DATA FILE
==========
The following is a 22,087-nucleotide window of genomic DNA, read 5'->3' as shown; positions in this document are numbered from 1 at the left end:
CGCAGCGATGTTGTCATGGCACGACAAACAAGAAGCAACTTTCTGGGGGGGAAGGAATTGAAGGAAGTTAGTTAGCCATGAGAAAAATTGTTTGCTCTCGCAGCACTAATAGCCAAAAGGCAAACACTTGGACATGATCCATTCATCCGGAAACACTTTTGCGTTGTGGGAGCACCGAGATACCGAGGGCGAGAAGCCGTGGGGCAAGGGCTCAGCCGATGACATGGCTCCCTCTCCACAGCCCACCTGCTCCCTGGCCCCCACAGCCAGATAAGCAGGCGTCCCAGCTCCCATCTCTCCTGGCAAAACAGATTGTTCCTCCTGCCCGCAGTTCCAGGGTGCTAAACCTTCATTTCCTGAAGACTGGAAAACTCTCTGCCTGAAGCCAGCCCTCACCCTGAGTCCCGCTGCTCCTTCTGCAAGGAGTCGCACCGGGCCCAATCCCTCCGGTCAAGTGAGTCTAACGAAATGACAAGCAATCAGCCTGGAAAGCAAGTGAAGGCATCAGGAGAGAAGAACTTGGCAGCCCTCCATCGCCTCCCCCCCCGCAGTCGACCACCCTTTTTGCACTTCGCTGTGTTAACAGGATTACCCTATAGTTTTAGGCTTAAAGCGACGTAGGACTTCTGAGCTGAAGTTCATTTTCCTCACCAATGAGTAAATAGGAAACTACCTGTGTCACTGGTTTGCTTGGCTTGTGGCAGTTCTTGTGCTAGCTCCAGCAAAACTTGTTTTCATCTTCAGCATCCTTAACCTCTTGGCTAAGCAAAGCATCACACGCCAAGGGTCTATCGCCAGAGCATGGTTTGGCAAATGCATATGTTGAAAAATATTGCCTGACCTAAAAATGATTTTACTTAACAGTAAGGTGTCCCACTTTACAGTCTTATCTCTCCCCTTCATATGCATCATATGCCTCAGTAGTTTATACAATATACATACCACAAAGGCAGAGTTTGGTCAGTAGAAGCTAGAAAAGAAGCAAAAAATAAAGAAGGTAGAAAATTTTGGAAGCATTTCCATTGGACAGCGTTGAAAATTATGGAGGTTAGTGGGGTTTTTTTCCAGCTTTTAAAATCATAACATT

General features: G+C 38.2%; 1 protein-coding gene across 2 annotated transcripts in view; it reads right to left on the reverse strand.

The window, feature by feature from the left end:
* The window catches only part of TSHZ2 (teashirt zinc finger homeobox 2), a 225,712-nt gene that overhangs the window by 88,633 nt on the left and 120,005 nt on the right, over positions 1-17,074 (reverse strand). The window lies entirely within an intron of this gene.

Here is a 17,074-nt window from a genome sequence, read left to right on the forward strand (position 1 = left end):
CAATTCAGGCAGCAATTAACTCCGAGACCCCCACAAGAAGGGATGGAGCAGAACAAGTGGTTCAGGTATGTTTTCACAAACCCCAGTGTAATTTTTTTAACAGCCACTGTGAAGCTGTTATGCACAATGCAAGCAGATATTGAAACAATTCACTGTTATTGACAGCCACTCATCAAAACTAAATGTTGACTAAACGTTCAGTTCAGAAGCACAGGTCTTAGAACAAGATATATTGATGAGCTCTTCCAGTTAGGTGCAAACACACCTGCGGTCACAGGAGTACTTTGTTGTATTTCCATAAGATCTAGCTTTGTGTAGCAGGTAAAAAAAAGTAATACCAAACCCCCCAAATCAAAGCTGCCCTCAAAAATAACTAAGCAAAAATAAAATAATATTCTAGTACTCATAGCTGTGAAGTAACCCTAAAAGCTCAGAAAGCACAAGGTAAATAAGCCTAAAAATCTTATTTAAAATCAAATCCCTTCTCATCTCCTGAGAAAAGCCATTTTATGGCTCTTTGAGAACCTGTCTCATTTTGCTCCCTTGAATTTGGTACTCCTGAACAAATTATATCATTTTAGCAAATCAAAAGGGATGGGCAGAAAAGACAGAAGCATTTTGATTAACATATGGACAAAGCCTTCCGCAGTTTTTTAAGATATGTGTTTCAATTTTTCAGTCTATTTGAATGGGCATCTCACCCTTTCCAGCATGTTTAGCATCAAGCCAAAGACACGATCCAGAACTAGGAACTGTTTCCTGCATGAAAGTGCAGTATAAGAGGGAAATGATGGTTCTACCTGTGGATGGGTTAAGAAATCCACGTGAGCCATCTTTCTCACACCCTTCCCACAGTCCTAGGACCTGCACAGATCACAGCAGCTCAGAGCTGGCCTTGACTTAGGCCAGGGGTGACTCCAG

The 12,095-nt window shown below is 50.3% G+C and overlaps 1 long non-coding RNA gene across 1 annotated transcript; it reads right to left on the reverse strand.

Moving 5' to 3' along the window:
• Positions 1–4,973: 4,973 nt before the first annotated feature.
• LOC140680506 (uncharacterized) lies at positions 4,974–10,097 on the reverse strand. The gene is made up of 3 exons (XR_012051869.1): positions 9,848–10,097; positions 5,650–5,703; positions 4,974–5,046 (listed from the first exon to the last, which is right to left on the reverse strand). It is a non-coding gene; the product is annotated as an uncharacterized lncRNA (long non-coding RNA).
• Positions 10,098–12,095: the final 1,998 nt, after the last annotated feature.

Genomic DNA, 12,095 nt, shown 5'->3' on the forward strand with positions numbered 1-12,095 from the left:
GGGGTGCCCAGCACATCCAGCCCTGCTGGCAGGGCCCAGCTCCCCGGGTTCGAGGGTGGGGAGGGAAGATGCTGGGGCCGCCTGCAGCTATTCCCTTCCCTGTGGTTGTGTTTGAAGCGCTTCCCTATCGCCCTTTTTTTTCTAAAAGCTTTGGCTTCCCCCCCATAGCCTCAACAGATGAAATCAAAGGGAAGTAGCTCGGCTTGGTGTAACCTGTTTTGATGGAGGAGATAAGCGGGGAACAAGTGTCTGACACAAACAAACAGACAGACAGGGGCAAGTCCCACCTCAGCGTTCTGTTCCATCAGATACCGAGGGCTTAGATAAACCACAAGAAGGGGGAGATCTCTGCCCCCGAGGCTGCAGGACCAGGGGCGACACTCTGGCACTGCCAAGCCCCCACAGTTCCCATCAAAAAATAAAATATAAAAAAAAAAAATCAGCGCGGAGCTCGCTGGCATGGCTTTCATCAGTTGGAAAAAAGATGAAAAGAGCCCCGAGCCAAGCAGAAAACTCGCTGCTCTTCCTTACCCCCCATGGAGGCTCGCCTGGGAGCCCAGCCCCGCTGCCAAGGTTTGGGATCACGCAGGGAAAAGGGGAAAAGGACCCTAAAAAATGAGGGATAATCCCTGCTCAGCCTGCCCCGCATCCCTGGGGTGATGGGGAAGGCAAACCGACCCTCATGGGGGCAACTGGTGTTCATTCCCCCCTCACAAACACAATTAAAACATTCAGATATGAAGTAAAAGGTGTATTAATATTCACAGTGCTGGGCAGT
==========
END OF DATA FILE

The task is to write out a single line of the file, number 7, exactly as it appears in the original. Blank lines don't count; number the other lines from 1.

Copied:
CAATTCAGGCAGCAATTAACTCCGAGACCCCCACAAGAAGGGATGGAGCAGAACAAGTGGTTCAGGTATGTTTTCACAAACCCCAGTGTAATTTTTTTAACAGCCACTGTGAAGCTGTTATGCACAATGCAAGCAGATATTGAAACAATTCACTGTTATTGACAGCCACTCATCAAAACTAAATGTTGACTAAACGTTCAGTTCAGAAGCACAGGTCTTAGAACAAGATATATTGATGAGCTCTTCCAGTTAGGTGCAAACACACCTGCGGTCACAGGAGTACTTTGTTGTATTTCCATAAGATCTAGCTTTGTGTAGCAGGTAAAAAAAAGTAATACCAAACCCCCCAAATCAAAGCTGCCCTCAAAAATAACTAAGCAAAAATAAAATAATATTCTAGTACTCATAGCTGTGAAGTAACCCTAAAAGCTCAGAAAGCACAAGGTAAATAAGCCTAAAAATCTTATTTAAAATCAAATCCCTTCTCATCTCCTGAGAAAAGCCATTTTATGGCTCTTTGAGAACCTGTCTCATTTTGCTCCCTTGAATTTGGTACTCCTGAACAAATTATATCATTTTAGCAAATCAAAAGGGATGGGCAGAAAAGACAGAAGCATTTTGATTAACATATGGACAAAGCCTTCCGCAGTTTTTTAAGATATGTGTTTCAATTTTTCAGTCTATTTGAATGGGCATCTCACCCTTTCCAGCATGTTTAGCATCAAGCCAAAGACACGATCCAGAACTAGGAACTGTTTCCTGCATGAAAGTGCAGTATAAGAGGGAAATGATGGTTCTACCTGTGGATGGGTTAAGAAATCCACGTGAGCCATCTTTCTCACACCCTTCCCACAGTCCTAGGACCTGCACAGATCACAGCAGCTCAGAGCTGGCCTTGACTTAGGCCAGGGGTGACTCCAG